TRENTON – Brigantine could have saved $191,000 last year by participating in a state health care program, and its pension plan for lifeguards faces a $4.5 million deficit, according to an audit by the state comptroller.

The costs of health benefits are a big political topic currently, as counties and municipalities using the state’s plan, rather than a private insurer, are facing big cost increases in 2023.

But the comptroller found that Brigantine has been spending more than necessary by using a private insurer, as recommended to it by an insurance broker who didn’t accurately calculate State Health Benefits Program (SHBP) costs and bundling discounts.

For example, the broker’s analysis used rates for medical and prescription coverage purchased separately at full cost. When the comptroller’s office applied the discount that is available, the difference was more than $85,000.

The audit concluded that the city could have saved $116,000 last year if it used the SHBP’s Direct 10 plan. Had the city renegotiated a contract with one of its employee unions, it could have gone with the SHBP Direct 15 plan and saved $191,000.

The city spent $2.4 million on health benefits in 2021.

“Our office has previously identified the use of insurance brokers as a source of risk. Brokers often have a built-in conflict of interest,” Walsh said. “What’s good for the broker may not be good for the taxpayers.”

The audit estimates the broker’s fees averaged about $62,000 annually from 2019 through 2021. Insurance brokers do not get a commission when a local government participates in a state health plan.

The comptroller’s office recommends that municipalities pay a flat fee to brokers so they aren’t incentivized to favor a more expensive plan.

City Manager James Bennett, in the city’s formal response to the audit, said Brigantine has requested that its broker provide backup documentation, such as quotes, for the cost analysis it presented.

“While the city acknowledges that per your analysis there may have been potential savings by utilizing the SHBP, we have reason to believe that potential dividends from the current (health insurance fund) were not considered in the calculation,” Bennett wrote.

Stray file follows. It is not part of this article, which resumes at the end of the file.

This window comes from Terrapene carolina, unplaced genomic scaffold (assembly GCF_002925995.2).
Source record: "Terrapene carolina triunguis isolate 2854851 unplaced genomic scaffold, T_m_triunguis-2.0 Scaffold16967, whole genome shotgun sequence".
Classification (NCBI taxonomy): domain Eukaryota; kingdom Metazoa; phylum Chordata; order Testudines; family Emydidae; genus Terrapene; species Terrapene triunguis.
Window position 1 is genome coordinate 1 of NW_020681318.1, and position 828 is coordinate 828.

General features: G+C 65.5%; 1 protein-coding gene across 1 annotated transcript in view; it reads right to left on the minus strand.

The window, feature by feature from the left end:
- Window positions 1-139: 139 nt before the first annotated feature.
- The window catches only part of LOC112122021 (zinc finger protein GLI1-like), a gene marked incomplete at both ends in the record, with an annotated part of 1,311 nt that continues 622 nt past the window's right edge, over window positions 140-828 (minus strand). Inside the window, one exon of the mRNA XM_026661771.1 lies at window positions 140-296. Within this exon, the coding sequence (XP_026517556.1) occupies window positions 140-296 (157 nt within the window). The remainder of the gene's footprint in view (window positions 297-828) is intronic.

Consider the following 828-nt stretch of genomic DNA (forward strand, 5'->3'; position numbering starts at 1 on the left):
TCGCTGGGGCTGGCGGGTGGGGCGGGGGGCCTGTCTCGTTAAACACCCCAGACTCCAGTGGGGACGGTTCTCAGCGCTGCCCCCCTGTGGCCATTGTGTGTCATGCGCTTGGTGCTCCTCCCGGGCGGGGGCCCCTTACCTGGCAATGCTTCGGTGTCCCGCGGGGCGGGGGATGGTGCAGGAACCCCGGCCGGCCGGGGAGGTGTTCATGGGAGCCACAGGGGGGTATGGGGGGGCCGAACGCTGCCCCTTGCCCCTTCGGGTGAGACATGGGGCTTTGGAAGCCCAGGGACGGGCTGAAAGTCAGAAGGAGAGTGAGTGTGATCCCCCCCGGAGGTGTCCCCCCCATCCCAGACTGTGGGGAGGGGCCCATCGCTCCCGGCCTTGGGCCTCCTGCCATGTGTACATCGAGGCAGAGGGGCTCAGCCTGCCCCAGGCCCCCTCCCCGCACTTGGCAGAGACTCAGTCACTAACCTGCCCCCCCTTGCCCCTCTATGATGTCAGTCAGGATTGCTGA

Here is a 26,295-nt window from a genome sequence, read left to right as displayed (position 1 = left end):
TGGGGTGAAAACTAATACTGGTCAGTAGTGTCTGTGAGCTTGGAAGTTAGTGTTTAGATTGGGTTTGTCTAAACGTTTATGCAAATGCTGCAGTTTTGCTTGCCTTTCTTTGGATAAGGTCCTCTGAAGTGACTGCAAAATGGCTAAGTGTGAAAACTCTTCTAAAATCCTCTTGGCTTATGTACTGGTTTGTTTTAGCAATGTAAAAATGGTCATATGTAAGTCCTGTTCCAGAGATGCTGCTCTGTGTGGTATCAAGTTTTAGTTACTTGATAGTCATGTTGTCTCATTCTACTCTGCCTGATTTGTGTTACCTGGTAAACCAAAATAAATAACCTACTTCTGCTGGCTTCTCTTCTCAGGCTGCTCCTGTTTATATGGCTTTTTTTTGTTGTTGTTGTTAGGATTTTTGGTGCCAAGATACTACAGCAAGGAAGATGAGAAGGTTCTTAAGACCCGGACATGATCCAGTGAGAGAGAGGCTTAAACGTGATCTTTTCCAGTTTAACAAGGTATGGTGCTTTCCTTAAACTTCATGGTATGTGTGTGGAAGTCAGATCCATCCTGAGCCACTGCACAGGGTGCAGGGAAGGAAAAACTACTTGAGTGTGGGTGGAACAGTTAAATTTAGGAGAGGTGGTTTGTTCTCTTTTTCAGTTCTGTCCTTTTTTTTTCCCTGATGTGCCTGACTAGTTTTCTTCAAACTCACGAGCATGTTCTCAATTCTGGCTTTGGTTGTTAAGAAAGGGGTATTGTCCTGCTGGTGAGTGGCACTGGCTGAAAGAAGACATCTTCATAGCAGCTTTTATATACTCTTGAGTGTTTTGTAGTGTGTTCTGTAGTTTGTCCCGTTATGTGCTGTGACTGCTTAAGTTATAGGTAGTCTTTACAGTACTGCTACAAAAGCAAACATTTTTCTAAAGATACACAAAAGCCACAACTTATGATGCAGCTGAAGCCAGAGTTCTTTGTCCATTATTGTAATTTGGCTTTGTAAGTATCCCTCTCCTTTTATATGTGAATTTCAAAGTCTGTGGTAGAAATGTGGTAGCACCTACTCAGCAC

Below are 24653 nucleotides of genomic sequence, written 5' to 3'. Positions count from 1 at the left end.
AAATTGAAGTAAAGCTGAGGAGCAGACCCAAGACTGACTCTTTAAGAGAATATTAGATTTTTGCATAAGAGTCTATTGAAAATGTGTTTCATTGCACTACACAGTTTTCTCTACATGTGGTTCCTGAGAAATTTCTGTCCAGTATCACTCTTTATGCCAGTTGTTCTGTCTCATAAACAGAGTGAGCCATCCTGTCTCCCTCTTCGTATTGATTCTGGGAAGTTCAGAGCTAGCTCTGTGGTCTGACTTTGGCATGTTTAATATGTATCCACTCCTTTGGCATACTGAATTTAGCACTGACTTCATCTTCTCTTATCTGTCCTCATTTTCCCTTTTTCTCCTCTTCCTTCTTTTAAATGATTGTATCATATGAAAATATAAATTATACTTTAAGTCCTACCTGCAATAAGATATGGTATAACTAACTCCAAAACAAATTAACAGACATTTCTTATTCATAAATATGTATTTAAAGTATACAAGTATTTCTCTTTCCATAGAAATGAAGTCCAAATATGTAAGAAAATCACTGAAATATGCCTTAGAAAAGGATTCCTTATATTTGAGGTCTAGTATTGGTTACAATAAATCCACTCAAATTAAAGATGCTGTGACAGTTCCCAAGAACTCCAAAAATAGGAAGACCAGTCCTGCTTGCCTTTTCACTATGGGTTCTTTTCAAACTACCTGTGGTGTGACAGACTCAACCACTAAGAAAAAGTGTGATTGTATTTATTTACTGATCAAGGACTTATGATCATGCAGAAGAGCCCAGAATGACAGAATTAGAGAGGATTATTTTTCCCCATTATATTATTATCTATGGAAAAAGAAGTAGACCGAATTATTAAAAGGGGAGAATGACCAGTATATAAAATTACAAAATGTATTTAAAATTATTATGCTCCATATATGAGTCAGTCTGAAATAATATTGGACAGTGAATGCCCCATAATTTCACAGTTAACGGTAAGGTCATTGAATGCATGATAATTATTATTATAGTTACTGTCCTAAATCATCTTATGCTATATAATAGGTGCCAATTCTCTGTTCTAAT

“While the numbers produce a calculated result, they are not the only criteria in the decision-making process,” he wrote. “We also believe that any potential savings are offset by the difference in the plan performance.”

A bunch of other issues were also flagged by auditors:

🚩 Payments of about $64,000 for health benefit waivers to employees who were receiving coverage through a spouse or family member employed by Brigantine. Workers who waive their coverage may receive 25% of the savings, capped at $5,000.

🚩 The pension plan for lifeguards hasn’t been properly funded and has a $4.5 billion unfunded liability. The city’s 2021 contribution was $20,000 but will need to increase to $358,000 a year for the next 19 years to close the gap.

🚩 Sick leave isn’t being documented as required by city policy, and auditors found $57,000 in potential waste – including one worker who didn’t have a doctor’s note for 97 of 127 sick days used leading up to retirement. The city made $10,900 in improper payments because it didn’t run the math correctly on the earned leave time of retirees.

🚩 The chief financial officer’s contract has a provision making her eligible for 2,080 hours of unused sick time at retirement to the extent permissible by law – without noting the law caps it at $15,000. The city says this has already been addressed.

🚩 The superintendent of public works supervises his brother, including the approval of overtime pay, in violation of the city’s anti-nepotism policy.

🚩 "Comp" time is being allowed to be carried over from one year into the next by exempt employees or those covered by a collective bargaining agreement that prohibits the practice.

Brigantine is an island municipality in Atlantic County with around 7,700 residents and a municipal workforce of about 137 full-time employees and 151 part-time workers.

Its budget is nearly $33 million. Its municipal property tax levy is around $22 million, and its combined tax levy including county and school taxes is around $58 million.

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Michael Symons is the Statehouse bureau chief for New Jersey 101.5. You can reach him at

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